A smarter way to travel

Five obvious carpool benefits everyone should consider

Ralph Waldo Emerson said that “common sense is genius dressed in its working clothes.” When it comes to travelling around the Whakatipu basin it’s easy to forget the smarter way of doing things isn’t necessarily the most glamourous. 

No, carpooling isn’t as exciting as personal hovercrafts or solar powered roller-skates. But, for getting people where they want to go in a fast, efficient, and cost-effective manner, shared rides can markedly reduce the negative impacts of congestion on our roads. And if we can motivate people into more carpooling it’ll be a bloody genius result, right?  

Here are five carpool considerations for achieving stress-free and cheap travel to work in Queenstown.

  1. It’s cost-efficient. The more you carpool, the more you save. It can cost thousands to operate a car each year, and that’s not just the fuel either. There’s insurance and registration and warrants of fitness and parking and maintenance and repairs. Did you know the council now offers free parking for those with carpooling permits? While there’s a small cost to get one, for those with 3 or more in their car each day, it can make a big difference.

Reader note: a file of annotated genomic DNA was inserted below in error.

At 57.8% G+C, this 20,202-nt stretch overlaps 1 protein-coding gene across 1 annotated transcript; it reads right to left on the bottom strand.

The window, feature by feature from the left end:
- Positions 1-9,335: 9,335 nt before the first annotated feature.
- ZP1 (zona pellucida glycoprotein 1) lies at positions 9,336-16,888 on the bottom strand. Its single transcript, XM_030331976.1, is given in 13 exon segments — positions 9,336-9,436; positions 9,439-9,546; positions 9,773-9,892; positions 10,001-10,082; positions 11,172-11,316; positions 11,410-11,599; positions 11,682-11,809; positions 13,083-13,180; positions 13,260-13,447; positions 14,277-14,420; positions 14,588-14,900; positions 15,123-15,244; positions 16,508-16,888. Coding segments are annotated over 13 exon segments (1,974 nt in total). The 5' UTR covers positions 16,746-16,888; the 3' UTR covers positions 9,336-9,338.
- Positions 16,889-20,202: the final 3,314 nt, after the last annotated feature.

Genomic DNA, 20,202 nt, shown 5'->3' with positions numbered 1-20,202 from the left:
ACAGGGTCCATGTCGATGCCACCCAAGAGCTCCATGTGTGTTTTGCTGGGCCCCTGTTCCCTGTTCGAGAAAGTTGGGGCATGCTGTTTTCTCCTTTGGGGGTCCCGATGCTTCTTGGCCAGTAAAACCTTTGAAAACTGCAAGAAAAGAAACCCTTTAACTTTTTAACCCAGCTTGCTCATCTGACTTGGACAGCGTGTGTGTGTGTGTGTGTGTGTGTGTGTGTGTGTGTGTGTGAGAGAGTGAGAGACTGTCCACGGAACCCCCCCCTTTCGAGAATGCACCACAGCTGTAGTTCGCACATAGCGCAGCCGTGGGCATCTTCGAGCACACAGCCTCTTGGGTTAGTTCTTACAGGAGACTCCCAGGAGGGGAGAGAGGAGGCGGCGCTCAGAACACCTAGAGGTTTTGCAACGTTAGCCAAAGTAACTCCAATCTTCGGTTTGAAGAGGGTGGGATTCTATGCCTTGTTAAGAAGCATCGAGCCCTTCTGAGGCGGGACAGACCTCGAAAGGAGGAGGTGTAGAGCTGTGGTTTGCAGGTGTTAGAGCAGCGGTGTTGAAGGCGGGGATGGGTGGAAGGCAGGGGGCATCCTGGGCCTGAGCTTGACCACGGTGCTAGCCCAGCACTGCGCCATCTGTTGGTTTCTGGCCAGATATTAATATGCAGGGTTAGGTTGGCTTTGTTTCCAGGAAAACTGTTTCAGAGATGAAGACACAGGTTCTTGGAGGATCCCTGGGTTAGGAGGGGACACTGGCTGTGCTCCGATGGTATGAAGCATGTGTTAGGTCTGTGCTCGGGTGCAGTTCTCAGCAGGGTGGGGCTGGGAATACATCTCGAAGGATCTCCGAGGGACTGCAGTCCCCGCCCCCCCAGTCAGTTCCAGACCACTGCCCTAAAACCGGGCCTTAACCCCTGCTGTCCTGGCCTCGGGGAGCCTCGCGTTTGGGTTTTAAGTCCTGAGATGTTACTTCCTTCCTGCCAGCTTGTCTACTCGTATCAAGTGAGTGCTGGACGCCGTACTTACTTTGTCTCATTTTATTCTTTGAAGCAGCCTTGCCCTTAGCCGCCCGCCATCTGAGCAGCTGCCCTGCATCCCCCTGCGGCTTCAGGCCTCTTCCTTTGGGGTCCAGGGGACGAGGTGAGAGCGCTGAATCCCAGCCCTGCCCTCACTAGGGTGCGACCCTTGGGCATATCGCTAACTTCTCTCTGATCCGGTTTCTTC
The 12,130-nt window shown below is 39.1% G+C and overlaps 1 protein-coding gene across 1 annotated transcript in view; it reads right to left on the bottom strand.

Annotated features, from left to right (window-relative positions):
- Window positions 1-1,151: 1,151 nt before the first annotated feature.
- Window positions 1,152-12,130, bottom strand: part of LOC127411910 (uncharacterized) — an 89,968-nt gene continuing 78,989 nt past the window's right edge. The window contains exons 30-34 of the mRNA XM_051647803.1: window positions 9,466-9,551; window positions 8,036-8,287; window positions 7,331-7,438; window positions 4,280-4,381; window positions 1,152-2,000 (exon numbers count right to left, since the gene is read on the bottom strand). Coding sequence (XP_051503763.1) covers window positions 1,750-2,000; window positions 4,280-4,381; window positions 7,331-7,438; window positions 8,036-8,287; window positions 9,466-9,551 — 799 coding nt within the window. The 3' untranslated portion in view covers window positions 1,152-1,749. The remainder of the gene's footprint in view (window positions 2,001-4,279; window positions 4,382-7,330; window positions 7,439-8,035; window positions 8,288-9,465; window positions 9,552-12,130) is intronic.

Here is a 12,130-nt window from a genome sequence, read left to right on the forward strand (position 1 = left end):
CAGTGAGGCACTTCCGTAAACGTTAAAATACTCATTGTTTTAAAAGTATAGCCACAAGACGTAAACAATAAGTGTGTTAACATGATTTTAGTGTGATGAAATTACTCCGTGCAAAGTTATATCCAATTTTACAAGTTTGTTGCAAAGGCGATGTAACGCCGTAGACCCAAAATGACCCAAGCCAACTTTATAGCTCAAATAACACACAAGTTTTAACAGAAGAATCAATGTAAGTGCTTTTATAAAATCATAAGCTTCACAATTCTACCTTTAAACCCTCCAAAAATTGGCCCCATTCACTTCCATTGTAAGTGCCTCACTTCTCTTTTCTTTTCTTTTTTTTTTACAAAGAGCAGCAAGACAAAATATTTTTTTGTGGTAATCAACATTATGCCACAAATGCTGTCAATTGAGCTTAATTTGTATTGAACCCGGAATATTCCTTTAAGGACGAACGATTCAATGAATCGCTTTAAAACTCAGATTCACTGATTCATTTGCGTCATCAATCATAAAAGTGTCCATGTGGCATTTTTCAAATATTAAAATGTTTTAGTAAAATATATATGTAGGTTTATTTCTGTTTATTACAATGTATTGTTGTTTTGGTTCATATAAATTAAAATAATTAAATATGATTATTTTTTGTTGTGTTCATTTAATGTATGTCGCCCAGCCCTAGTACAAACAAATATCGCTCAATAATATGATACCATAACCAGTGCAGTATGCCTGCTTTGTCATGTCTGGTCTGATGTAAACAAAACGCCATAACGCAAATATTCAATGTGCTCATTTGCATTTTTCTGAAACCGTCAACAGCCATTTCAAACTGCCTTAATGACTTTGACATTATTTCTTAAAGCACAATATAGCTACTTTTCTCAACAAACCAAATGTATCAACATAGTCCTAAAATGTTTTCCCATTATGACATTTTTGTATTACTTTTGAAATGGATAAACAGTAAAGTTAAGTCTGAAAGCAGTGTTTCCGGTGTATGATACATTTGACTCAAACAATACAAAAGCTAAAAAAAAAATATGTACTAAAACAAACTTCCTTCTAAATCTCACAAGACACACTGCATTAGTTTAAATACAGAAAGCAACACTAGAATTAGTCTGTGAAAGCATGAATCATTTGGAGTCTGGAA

1. It’s less stressful. With fewer cars on the road there’s less traffic and less time spent on the road. Carpooling in Queenstown also means you can spend time in the passenger seat looking out at the beautiful landscape. And, if a problem shared is a problem halved, then having a couple of others to laugh at the traffic with is certainly less stressful than venting on your own.
  1. It’s better for the planet. Fewer cars on the road result in less pollution and greenhouse gas emissions. It also reduces demand for new roads and sprawling parking spaces. With the challenges facing our planet it’s easy to think an individual can’t make a difference. But with a few of you that’s three cars off the road. Multiply that by a suburb and the difference is obvious. 
  1. It’s better for your neighbours. Getting to know your neighbours is vital if we want to build stronger, friendlier, safer, and more resilient communities.  Making these connections helps when it’s time to borrow a vital tool, or a crucial ingredient. It helps when your new mate down the road notices someone in your house when you’re away on holiday. It helps in a disaster when it’s time to give or ask for help and support. 
  1. It’s better for you. Life is chaotic and busy and at times very demanding. Why add to this with extra stress, cost, and time in your daily commute? To begin a carpool, or join an existing one, start here.